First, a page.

Solar Beaverton: Beaverton, Ore.
In 2010, the City of Beaverton, Ore. started Solar Beaverton, a city-led community solar program designed to encourage residential renewable energy. Led by Mayor Denny Doyle and the city’s Sustainability Division the program was created to increase the use of renewable energy and contribute to the reduction of the city’s greenhouse gas (GHG) emissions. This process included educating residents about solar power and helping residents take advantage of state and federal financial incentives to go solar. Additionally, by supporting local contractors and manufacturers, the Solar Beaverton program is also supporting and growing the local economy by providing 12 fulltime, green jobs. As of March 2012, as a result of Solar Beaverton, 258 Beaverton homeowners have installed solar systems in their homes, resulting in approximately 175,000 pounds of CO2 offset. In 25 years--the approximate life of a solar panel installation--it is estimated that all of the solar systems installed will result in 4.3 million pounds of CO2 offset.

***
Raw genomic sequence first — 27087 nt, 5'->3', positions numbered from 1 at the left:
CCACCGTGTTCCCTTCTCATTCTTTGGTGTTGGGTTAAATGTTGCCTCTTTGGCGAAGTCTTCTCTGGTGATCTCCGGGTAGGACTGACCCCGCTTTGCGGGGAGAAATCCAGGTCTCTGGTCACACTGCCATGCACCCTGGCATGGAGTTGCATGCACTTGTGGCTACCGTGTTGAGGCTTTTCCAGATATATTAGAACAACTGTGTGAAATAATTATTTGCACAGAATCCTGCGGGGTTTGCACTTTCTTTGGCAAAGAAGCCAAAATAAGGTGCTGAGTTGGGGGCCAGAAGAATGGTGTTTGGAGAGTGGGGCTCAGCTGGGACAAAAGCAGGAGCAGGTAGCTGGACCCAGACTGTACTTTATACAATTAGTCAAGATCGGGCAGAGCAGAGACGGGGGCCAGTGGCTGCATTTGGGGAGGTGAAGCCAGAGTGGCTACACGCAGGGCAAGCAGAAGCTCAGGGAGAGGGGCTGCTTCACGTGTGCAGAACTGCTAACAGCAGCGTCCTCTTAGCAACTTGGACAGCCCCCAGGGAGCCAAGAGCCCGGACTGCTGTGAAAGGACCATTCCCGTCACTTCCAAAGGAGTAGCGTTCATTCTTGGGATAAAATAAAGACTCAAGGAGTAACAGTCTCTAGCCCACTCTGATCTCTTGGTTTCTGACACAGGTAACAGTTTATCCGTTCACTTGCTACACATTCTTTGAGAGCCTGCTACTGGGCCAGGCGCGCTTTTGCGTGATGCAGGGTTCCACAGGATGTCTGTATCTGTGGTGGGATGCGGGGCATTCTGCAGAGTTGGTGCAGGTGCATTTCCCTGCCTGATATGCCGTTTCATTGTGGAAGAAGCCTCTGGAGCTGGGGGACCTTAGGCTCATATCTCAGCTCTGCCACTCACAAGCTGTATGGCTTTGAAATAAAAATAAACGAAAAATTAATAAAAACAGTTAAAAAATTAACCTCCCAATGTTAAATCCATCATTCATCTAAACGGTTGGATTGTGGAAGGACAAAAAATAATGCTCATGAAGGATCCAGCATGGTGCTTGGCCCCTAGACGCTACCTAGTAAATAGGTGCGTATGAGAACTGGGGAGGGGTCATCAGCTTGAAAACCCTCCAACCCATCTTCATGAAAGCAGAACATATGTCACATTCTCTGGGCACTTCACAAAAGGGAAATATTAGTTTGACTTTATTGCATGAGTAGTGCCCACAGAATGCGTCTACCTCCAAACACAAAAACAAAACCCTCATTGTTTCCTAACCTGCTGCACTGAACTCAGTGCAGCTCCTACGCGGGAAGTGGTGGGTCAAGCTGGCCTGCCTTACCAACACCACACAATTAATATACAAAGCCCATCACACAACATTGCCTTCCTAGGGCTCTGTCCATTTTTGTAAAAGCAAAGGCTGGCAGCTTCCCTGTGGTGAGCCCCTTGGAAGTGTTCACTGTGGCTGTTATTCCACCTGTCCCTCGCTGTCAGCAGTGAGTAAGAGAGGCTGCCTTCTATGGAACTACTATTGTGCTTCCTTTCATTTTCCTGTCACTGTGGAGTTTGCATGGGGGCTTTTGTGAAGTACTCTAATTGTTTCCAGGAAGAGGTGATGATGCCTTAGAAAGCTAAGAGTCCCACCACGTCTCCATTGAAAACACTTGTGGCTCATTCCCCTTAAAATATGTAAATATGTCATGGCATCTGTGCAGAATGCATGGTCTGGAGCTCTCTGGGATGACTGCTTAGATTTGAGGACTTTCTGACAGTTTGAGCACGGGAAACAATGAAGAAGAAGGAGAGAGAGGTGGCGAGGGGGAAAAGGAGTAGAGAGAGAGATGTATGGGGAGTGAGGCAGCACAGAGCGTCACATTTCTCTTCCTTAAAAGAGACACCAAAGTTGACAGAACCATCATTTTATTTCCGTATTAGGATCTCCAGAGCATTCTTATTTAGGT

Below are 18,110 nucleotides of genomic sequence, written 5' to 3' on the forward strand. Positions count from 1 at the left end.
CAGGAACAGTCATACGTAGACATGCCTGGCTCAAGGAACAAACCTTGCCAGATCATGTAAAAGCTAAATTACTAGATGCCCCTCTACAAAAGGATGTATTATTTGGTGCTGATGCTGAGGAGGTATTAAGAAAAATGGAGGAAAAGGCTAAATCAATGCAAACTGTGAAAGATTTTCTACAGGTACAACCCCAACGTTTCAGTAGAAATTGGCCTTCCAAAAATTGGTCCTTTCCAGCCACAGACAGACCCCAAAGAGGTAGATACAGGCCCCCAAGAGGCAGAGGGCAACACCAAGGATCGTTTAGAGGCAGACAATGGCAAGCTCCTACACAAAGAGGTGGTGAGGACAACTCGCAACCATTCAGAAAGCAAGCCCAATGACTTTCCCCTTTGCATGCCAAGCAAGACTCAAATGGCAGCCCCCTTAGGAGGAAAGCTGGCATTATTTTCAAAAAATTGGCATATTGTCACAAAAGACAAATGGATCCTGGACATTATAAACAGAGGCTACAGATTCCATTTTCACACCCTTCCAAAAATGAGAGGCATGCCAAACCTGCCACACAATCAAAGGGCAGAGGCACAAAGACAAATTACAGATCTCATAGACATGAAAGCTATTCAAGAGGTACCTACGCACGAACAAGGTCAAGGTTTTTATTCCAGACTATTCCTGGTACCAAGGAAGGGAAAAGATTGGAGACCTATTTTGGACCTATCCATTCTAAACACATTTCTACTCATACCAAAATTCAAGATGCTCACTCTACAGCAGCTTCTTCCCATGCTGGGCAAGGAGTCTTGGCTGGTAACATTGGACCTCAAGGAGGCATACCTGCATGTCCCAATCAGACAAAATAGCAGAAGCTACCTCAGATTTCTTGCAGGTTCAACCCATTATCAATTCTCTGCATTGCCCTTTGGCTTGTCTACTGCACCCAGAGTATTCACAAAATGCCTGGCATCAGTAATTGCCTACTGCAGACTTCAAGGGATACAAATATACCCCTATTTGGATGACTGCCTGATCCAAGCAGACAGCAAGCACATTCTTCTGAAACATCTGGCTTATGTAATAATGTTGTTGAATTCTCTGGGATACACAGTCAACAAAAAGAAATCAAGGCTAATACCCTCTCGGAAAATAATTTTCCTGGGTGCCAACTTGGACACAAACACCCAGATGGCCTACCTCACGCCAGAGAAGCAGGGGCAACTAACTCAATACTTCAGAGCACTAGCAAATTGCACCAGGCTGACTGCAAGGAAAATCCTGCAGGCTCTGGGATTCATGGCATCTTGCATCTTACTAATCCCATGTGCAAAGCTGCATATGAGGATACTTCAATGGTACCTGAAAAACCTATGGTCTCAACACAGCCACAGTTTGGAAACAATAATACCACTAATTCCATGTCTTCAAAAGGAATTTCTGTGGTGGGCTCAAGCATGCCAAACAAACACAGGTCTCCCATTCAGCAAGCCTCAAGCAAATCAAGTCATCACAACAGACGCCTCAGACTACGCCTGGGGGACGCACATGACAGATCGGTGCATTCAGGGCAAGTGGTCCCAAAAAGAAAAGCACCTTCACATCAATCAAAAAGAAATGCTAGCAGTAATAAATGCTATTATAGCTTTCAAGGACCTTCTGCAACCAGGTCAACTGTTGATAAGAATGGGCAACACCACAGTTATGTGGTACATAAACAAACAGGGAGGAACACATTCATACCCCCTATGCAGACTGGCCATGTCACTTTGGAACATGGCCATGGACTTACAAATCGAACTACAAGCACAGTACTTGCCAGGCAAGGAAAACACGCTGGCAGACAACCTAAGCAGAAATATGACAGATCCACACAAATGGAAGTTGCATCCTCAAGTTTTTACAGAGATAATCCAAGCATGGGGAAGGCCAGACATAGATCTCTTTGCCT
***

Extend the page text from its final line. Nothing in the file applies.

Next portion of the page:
For more information visit the Solar Beaverton website at: http://livelightenergy.com/solarbeaverton/
Local leadership behind an innovative program is as critical as community engagement in order for a program to be successful.
Creative sustainability projects can yield large, impactful results for a small investment.
Programs like Solar Beaverton, that are managed by the city, help to ease the burden of implementing new projects on the residents, making it more likely that they will be able and willing to participate. By doing most of the legwork for the residents, streamlining the process and negotiating bulk prices, the city is ensuring that residents benefit from the best option available.
Utilizing local installers that use locally manufactured materials supports the local economy and often creates long-standing green jobs.
Pilot programs are a useful method to test a new technology or program in your community before establishing it city-wide.
- Competitive bid processes can be a useful method of finding vendors and partners whose mission and values align with the city’s mission and values. Don’t be afraid to set high standards in the RFP process.
For More Information:
Sustainability Program Manager, City of Beaverton
Energy that comes from sources that are not depleted by use. Examples include energy from the sun, wind, and small (low-impact) hydropower, plus geothermal energy and wave and tidal systems.Greenhouse gases are a part of the Earth's atmosphere and are both naturally occurring and the result of human chemical processes. The most common greenhouse gases are carbon dioxide, water vapor, methane, nitrous oxide, ozone, and chlorofluourocarbons. These gases trap heat and thus contribute to the warming of the planet. See also CFCS and GREENHOUSE EFFECT.The ability or potential of a physical body to do work. The most common forms of energy are heat, light, mechanical (moving parts), and electrical.